Students spend an afternoon at the Baths of Caracalla viewing arches in an ancient Roman setting after studying them in the classroom earlier in the day.
Engineering Rome’s curriculum focuses on three themes: structures, water and sustainability. To complement in-class lectures and projects, students visit historical sites for real-world examples. At the Colosseum and Arch of Constantine, they observe and document classical Roman arches. Other locations, such as the Aqua Claudia aqueduct in Aqueduct Park (Parco degli Acquedotti), Trevi Fountain and the Baths of Caracalla, provide the class with an opportunity to expand their understanding of water flow and management.
“Being able to visit places like the aqueduct systems instilled in me a deep appreciation of engineering from a historical perspective,” says Griffin. “Considering the time period and the advanced capabilities of the aqueducts, I am in awe when I think about the skill, persistence and ingenuity of ancient engineers.”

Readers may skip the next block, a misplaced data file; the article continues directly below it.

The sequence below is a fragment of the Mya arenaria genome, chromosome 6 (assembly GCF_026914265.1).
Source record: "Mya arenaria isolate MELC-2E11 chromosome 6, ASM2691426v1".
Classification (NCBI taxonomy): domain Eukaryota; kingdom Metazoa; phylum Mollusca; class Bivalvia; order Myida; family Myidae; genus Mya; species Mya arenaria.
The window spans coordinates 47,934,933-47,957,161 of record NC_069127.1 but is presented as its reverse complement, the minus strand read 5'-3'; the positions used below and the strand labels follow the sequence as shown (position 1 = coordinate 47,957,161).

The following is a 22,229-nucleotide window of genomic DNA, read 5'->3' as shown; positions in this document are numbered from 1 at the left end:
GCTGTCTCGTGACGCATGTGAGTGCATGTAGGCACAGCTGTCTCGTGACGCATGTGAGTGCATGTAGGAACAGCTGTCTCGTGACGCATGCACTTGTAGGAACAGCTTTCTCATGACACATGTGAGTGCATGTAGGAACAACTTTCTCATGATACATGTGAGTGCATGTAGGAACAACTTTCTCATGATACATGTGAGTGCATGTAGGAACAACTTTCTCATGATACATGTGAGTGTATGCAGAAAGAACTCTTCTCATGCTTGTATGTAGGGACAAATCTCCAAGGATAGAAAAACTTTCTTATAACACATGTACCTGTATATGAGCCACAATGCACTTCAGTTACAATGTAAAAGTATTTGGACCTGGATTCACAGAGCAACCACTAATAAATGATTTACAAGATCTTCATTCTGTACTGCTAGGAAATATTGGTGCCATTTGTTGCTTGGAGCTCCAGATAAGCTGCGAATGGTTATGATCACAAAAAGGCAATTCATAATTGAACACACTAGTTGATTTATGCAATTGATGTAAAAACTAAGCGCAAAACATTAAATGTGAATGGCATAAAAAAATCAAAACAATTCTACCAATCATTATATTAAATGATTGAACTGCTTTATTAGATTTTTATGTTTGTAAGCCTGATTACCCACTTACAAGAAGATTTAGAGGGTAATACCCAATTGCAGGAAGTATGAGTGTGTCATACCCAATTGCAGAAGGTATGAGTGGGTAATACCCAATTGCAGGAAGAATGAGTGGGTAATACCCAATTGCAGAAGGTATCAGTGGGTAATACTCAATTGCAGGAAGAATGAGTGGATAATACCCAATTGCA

“And that so many of these structures have lasted for so long — it’s just so cool,” adds Castro.
With more than 3,000 years of history and engineering feats accessible to visitors, Rome provides a unique setting to consider not just the contributions of engineers to infrastructure and society but also the concept of sustainability.
“Most students’ ideas of ‘sustainable cities’ are influenced by contemporary engineering, but Rome offers a fascinating alternative: It’s dirty, cluttered and old, yet it’s survived for millennia,” says Muench. In this way, he adds, it pushes students to think critically about perspective and difference.
For Griffin, these were some of the most valuable lessons.
“Engineers across the globe and throughout time have solved problems using a variety of approaches, resources and perspectives,” she says. “For example, in the United States, when buildings become old, it’s common to tear them down. But in many European cities, like Rome, they are built around or added onto. It’s not that one way is better or worse than the other — they’re just products of different cultures and perspectives.”
Knowing that such diversity exists in the field has made Griffin even more excited to be an engineer.
“Thanks to my time abroad with Engineering Rome, I’ve gained a greater awareness of and appreciation for diversity, and that’s something I look forward to applying to other teams — in my classes at the UW and professional career after graduation,” she says.